Reduced autonomic flexibility as a predictor for future anxiety in girls from the general population: The TRAILS study
The present study investigated whether autonomic flexibility predicted future anxiety levels in adolescent boys and girls. This study is part of the TRacking Adolescents' Individual Lives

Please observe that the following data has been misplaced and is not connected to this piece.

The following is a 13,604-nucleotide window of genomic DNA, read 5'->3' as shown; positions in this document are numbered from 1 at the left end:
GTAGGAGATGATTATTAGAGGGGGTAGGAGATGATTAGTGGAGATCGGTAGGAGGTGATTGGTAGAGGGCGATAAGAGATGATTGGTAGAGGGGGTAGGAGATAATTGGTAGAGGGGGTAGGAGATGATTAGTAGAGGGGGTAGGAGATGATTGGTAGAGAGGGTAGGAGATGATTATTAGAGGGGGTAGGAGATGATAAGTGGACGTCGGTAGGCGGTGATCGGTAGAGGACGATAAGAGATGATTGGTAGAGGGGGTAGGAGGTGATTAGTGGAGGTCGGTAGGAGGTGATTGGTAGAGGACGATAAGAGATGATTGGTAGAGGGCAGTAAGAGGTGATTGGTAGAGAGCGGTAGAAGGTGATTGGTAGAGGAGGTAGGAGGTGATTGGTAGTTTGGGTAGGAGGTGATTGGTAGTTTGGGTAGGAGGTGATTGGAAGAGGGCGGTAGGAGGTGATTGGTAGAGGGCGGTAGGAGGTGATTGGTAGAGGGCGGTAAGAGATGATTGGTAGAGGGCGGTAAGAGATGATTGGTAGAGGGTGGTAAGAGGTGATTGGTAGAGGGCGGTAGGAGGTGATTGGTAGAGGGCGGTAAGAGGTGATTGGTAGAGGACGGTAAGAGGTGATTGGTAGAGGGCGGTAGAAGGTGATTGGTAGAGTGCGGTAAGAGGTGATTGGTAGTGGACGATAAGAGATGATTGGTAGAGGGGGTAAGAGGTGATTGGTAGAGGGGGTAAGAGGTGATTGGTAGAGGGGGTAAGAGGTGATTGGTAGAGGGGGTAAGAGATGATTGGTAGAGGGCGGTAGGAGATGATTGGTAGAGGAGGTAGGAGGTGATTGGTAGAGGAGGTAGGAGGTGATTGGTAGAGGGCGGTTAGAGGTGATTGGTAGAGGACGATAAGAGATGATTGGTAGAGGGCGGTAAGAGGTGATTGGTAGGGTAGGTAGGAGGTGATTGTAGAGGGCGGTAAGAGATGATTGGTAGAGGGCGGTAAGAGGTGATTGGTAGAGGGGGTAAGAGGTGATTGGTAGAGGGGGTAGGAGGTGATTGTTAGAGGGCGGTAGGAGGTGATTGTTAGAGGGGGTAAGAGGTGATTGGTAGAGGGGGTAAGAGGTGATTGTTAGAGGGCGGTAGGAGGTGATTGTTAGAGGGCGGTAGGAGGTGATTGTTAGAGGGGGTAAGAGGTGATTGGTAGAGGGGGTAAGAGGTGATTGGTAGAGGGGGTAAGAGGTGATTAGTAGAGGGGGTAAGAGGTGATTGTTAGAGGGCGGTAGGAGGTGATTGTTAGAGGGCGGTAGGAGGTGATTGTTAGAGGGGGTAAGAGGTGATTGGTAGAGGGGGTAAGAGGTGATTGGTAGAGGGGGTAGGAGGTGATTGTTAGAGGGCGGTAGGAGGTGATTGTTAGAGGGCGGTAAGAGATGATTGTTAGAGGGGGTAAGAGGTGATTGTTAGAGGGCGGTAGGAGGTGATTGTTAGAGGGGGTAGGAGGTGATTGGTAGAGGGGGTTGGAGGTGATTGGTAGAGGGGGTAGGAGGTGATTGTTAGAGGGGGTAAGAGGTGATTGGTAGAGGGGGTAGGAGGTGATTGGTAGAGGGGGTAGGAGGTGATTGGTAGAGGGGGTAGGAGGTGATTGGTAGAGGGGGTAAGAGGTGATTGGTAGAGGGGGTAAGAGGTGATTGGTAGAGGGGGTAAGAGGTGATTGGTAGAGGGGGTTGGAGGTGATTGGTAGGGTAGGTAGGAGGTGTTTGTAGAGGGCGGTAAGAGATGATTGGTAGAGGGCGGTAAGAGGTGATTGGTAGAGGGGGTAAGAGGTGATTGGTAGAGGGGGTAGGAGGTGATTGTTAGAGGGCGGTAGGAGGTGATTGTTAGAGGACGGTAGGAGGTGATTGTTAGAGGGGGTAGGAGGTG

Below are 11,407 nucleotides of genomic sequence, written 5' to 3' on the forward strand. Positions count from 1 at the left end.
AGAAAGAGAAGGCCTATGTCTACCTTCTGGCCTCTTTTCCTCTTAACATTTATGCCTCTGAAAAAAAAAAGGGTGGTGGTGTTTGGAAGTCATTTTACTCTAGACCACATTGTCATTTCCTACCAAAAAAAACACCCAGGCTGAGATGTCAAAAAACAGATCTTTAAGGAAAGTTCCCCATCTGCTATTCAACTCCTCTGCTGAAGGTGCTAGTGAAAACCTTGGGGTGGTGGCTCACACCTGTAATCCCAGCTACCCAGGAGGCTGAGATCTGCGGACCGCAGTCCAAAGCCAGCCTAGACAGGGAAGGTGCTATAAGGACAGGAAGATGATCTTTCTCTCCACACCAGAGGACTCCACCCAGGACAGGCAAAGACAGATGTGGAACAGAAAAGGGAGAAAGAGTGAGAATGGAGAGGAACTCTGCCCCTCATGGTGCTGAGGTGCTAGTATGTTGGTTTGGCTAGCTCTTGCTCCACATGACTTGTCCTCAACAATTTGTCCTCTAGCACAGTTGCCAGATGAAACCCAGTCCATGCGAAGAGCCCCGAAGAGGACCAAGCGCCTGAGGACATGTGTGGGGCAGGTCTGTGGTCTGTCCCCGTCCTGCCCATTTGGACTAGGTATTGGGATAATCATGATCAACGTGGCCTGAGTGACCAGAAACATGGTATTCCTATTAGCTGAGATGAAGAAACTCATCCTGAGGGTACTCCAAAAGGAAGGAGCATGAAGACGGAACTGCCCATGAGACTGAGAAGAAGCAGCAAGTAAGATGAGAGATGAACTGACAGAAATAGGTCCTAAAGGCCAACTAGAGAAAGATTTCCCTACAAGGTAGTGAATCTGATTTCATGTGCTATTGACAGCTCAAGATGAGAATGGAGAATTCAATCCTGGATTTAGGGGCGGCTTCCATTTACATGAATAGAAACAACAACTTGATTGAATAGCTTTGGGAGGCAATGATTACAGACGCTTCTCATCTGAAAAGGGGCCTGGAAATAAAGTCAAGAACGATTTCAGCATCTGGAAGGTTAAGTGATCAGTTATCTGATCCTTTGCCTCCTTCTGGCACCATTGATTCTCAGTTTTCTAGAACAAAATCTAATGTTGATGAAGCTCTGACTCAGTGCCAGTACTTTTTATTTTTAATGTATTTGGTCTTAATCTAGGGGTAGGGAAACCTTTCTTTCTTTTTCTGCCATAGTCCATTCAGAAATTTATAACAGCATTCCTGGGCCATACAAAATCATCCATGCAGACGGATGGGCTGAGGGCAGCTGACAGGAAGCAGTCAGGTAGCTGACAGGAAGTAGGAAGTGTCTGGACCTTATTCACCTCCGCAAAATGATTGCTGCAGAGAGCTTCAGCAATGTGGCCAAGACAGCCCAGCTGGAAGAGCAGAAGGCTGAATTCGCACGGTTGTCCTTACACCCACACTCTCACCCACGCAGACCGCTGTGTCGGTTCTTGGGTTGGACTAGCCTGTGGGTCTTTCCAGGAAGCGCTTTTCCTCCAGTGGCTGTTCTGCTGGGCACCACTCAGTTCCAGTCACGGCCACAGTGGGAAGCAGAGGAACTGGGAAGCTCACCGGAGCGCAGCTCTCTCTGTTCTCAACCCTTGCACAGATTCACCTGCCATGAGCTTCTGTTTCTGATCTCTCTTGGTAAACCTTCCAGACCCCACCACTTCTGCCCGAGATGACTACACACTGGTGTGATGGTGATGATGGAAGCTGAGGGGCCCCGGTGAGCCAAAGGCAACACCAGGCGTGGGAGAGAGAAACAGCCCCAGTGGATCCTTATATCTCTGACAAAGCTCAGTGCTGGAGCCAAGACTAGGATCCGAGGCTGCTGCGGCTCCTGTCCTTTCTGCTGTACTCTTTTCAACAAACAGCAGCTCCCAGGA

Survey (TRAILS), a prospective cohort study of Dutch adolescents. The current study included a subsample of 965 individuals. Measures of autonomic flexibility, i.e. heart rate (HR) and respiratory sinus arrhythmia (RSA), were determined during the first assessment wave (T1: participants 10-12 years old). Self-reported anxiety was assessed at the first and second assessment wave (T2: participants 12-14 years old). Possible gender differences and co-occurring depressive problems were examined. In girls, low RSA predicted anxiety levels two years later. In boys, no associations between HR or RSA and future anxiety were found. We conclude that in adolescent girls from the general population, signs of reduced autonomic flexibility (i.e. low RSA) predict future anxiety levels. Since the effect size was small, at this point, RSA reactivity alone cannot be used to identify individuals at risk for anxiety, but should be regarded as one factor within a large group of risk factors. However, if the present findings are replicated in clinical studies, - in the future - intervention programs aimed at normalizing autonomic functioning may be helpful.